I get it, really I do. I know how frustrating it is for a sister to be loved and appreciated for exhibiting an alternative form of beauty, which is outside the scope and standard accepted form touted in the mainstream. Likewise, I imagine that those sisters that are natural hair police become frustrated themselves by the level of snide comments and mischaracterizations from both men and women within the Black community, who look down on our natural state. In our community, relaxing one’s hair is encouraged and embraced easily and straight hair is considered more beautiful. We learn those messages earlier on as little girls and as adult natural hair wearers, we stand against the stereotypes that the beautifully coiled texture growing out of our heads is somehow unacceptable.
Nevertheless, there is a right way and a wrong way to hold court. I would be remiss if I didn’t mention how this bickering over hairstyle choices is a lot like the whole good hair versus bad hair debate we’ve been having since our ancestors left the confines of the plantation. We have to stop characterizing all women, who wear perms and weaves as adopting “slave mentality.” And, we have to stop all this divisiveness of who can be considered natural and who isn’t before we even begin to think about lecturing other women about what they can and cannot do with their hair. More importantly, we have to recognize how our tone in communicating our love and appreciation of our natural hair can come off as judgmental as the messages from mainstream society, which we seek to not be bound by. Think of it as Dr. King versus Malcolm X, W.E.B Dubois versus Booker T. Washington, Decepticons versus Transformers – I think you get the picture.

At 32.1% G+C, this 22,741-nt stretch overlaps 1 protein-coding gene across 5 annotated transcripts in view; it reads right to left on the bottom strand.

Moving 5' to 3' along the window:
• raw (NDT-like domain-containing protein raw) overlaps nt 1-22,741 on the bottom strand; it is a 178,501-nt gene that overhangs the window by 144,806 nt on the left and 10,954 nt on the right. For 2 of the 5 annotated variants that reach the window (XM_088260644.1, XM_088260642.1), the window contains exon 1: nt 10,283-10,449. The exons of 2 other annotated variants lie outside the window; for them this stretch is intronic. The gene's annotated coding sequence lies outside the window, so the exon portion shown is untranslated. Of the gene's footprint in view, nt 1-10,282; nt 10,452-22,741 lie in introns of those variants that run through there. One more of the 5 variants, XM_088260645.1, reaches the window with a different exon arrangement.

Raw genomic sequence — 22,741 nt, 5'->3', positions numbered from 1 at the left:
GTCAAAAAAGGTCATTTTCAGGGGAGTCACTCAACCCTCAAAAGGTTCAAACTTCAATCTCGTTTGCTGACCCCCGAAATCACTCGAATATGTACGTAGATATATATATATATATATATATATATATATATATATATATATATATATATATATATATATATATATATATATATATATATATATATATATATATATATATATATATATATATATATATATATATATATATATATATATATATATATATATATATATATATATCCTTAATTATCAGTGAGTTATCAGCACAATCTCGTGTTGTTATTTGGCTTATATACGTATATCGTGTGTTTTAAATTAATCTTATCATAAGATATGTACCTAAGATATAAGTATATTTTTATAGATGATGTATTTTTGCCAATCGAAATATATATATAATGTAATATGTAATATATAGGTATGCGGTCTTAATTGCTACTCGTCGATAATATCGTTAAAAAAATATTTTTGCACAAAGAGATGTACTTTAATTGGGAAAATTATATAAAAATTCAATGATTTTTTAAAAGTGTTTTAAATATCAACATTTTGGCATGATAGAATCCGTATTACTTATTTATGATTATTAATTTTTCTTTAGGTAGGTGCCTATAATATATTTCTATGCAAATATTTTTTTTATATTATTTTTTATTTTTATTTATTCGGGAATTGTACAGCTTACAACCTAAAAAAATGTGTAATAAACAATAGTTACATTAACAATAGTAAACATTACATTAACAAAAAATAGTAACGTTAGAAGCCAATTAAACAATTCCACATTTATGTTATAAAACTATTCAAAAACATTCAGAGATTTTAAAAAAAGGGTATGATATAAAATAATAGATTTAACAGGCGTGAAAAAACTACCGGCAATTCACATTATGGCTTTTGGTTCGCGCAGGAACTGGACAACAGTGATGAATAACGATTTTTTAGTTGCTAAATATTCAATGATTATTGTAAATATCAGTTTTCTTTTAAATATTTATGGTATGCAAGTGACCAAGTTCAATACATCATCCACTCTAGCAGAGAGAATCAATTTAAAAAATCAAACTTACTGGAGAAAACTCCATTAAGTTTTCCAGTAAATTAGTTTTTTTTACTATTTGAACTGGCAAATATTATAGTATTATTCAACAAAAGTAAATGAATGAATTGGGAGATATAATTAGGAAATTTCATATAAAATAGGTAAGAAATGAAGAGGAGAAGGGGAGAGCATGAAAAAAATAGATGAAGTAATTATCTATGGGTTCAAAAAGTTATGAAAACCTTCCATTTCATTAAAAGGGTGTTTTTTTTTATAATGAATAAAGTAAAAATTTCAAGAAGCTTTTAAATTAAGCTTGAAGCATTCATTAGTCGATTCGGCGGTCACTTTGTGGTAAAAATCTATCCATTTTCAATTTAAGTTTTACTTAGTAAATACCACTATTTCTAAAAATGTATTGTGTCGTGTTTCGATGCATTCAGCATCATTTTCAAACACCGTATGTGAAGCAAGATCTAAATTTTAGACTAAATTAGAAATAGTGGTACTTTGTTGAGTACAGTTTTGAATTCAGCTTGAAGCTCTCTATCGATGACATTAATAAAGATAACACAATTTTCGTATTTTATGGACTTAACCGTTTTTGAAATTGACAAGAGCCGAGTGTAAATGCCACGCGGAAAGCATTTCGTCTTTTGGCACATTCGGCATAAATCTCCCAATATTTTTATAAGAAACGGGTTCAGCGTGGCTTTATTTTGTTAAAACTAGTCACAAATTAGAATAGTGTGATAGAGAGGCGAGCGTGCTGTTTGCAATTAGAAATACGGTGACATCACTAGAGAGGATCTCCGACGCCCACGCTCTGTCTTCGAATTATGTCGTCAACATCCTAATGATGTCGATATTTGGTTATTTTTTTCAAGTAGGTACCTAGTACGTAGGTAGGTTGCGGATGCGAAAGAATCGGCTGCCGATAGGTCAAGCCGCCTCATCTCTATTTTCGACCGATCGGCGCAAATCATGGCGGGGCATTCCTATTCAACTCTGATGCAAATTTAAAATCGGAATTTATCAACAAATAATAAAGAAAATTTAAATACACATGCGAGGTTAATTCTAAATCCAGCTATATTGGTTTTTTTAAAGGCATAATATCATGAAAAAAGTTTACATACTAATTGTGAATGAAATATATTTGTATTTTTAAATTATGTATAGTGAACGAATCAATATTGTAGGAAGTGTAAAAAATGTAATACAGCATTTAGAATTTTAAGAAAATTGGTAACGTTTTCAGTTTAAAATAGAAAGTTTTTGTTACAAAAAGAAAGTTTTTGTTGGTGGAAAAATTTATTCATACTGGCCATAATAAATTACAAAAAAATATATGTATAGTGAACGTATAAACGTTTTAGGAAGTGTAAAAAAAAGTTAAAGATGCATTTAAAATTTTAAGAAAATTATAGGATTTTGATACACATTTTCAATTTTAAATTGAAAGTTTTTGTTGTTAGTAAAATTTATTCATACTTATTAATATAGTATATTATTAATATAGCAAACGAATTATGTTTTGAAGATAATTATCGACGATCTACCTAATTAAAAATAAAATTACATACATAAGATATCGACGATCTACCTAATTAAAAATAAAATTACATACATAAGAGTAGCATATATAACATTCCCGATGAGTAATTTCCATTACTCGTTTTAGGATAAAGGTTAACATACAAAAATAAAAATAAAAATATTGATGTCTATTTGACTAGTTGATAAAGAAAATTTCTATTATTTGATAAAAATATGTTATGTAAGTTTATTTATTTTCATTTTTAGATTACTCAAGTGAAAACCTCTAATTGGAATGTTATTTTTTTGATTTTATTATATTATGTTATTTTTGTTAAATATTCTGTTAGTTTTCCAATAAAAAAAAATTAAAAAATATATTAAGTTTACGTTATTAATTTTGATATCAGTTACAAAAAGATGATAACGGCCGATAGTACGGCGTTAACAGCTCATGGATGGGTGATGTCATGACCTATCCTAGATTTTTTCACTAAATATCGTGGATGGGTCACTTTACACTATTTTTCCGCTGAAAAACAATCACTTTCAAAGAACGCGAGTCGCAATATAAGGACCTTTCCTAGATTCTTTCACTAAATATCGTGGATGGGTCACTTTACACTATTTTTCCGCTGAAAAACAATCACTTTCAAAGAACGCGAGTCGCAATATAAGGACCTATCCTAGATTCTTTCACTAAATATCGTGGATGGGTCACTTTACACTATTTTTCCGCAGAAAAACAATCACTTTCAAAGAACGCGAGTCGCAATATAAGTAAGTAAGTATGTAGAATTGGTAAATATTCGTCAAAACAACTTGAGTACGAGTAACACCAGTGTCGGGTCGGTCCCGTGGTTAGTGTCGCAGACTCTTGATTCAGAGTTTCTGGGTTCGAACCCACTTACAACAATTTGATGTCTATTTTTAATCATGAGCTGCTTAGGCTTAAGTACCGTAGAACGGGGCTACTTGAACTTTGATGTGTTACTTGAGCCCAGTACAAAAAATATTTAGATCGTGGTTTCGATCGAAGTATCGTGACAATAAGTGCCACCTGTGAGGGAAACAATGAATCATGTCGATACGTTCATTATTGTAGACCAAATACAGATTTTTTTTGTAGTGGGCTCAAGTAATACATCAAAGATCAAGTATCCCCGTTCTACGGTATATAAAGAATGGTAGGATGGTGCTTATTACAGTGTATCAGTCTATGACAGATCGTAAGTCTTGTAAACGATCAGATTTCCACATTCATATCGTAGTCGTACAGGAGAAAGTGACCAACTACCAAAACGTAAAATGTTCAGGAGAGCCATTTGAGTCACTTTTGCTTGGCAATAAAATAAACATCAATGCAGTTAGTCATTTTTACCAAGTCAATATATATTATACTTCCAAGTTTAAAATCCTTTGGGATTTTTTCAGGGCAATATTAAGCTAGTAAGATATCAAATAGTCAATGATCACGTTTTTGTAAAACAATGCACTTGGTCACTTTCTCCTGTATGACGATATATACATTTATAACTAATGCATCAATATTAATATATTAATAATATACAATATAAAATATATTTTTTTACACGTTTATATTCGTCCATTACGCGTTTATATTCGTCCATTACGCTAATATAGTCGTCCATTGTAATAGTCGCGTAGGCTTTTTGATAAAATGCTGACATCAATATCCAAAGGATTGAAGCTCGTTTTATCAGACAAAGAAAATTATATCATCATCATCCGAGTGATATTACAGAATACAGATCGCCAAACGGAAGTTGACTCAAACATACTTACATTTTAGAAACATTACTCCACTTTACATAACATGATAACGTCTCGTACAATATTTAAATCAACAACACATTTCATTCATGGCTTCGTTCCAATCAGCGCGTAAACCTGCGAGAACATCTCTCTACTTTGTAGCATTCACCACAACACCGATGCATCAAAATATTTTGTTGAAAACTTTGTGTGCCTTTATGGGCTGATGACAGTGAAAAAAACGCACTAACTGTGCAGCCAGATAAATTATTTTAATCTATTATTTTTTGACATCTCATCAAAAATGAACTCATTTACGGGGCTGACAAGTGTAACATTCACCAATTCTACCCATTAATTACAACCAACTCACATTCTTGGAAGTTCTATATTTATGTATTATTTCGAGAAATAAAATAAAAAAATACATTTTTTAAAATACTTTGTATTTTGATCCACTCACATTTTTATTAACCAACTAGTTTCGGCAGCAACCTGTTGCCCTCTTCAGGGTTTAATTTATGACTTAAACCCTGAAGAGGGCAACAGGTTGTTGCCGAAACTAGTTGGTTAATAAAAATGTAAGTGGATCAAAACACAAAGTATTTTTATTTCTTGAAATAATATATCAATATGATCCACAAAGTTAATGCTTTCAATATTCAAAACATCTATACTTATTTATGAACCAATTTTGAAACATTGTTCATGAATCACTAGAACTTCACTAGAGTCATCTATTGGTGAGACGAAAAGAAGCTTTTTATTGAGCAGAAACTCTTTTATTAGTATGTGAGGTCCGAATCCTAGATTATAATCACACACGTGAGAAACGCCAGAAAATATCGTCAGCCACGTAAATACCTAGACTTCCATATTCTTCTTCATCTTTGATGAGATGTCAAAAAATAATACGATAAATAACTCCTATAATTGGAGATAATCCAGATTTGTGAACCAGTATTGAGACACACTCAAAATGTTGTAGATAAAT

It’s just like that old saying goes: you get more flies with honey than you do with vinegar. As someone who has been rocking dreadlocks for over four years, I can tell you that the curious questionnaires by some straightened head or weaved sisters have sparked more interest in natural styling than the direct “you hair is going to fall out from all that creamy crack and lace fronting” approach has ever done. Not that I have ever taken that approach because it’s not my business what other folks do with their hair.
Charing Ball is the author of the blog People, Places & Things.